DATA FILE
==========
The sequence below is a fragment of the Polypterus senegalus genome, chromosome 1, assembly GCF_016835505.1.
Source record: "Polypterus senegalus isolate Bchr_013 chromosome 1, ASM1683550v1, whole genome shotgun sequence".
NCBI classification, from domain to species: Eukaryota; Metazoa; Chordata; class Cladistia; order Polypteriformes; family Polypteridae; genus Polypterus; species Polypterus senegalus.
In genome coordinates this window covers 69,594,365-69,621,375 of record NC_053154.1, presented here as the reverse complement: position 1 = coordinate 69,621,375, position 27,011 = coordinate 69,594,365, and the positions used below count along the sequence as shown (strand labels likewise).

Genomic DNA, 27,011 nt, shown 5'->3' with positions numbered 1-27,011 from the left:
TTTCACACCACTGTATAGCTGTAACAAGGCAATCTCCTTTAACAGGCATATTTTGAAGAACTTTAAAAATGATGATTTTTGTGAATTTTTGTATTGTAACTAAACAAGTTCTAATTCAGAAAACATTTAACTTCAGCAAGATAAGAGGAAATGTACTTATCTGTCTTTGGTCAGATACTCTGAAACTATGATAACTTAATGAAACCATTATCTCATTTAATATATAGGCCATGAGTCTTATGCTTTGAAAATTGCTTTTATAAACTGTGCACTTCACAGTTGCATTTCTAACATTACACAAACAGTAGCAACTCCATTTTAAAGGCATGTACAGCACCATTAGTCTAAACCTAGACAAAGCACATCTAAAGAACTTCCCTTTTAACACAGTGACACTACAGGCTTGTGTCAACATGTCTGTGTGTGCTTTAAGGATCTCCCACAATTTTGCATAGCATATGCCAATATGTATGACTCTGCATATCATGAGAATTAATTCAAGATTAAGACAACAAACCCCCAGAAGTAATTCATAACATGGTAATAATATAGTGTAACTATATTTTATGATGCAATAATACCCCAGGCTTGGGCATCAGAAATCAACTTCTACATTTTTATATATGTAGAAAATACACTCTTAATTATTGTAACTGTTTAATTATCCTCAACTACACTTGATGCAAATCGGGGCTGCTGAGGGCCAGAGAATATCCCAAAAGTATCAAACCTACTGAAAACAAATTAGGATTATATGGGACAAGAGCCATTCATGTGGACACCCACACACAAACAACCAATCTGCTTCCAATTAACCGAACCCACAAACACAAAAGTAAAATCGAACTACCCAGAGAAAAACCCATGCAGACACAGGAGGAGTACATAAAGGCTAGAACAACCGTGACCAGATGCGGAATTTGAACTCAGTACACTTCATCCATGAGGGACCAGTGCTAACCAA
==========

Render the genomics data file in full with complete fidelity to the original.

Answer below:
The sequence below is a fragment of the Polypterus senegalus genome, chromosome 1, assembly GCF_016835505.1.
Source record: "Polypterus senegalus isolate Bchr_013 chromosome 1, ASM1683550v1, whole genome shotgun sequence".
NCBI classification, from domain to species: Eukaryota; Metazoa; Chordata; class Cladistia; order Polypteriformes; family Polypteridae; genus Polypterus; species Polypterus senegalus.
In genome coordinates this window covers 69,594,365-69,621,375 of record NC_053154.1, presented here as the reverse complement: position 1 = coordinate 69,621,375, position 27,011 = coordinate 69,594,365, and the positions used below count along the sequence as shown (strand labels likewise).

Genomic DNA, 27,011 nt, shown 5'->3' with positions numbered 1-27,011 from the left:
TTTCACACCACTGTATAGCTGTAACAAGGCAATCTCCTTTAACAGGCATATTTTGAAGAACTTTAAAAATGATGATTTTTGTGAATTTTTGTATTGTAACTAAACAAGTTCTAATTCAGAAAACATTTAACTTCAGCAAGATAAGAGGAAATGTACTTATCTGTCTTTGGTCAGATACTCTGAAACTATGATAACTTAATGAAACCATTATCTCATTTAATATATAGGCCATGAGTCTTATGCTTTGAAAATTGCTTTTATAAACTGTGCACTTCACAGTTGCATTTCTAACATTACACAAACAGTAGCAACTCCATTTTAAAGGCATGTACAGCACCATTAGTCTAAACCTAGACAAAGCACATCTAAAGAACTTCCCTTTTAACACAGTGACACTACAGGCTTGTGTCAACATGTCTGTGTGTGCTTTAAGGATCTCCCACAATTTTGCATAGCATATGCCAATATGTATGACTCTGCATATCATGAGAATTAATTCAAGATTAAGACAACAAACCCCCAGAAGTAATTCATAACATGGTAATAATATAGTGTAACTATATTTTATGATGCAATAATACCCCAGGCTTGGGCATCAGAAATCAACTTCTACATTTTTATATATGTAGAAAATACACTCTTAATTATTGTAACTGTTTAATTATCCTCAACTACACTTGATGCAAATCGGGGCTGCTGAGGGCCAGAGAATATCCCAAAAGTATCAAACCTACTGAAAACAAATTAGGATTATATGGGACAAGAGCCATTCATGTGGACACCCACACACAAACAACCAATCTGCTTCCAATTAACCGAACCCACAAACACAAAAGTAAAATCGAACTACCCAGAGAAAAACCCATGCAGACACAGGAGGAGTACATAAAGGCTAGAACAACCGTGACCAGATGCGGAATTTGAACTCAGTACACTTCATCCATGAGGGACCAGTGCTAACCAA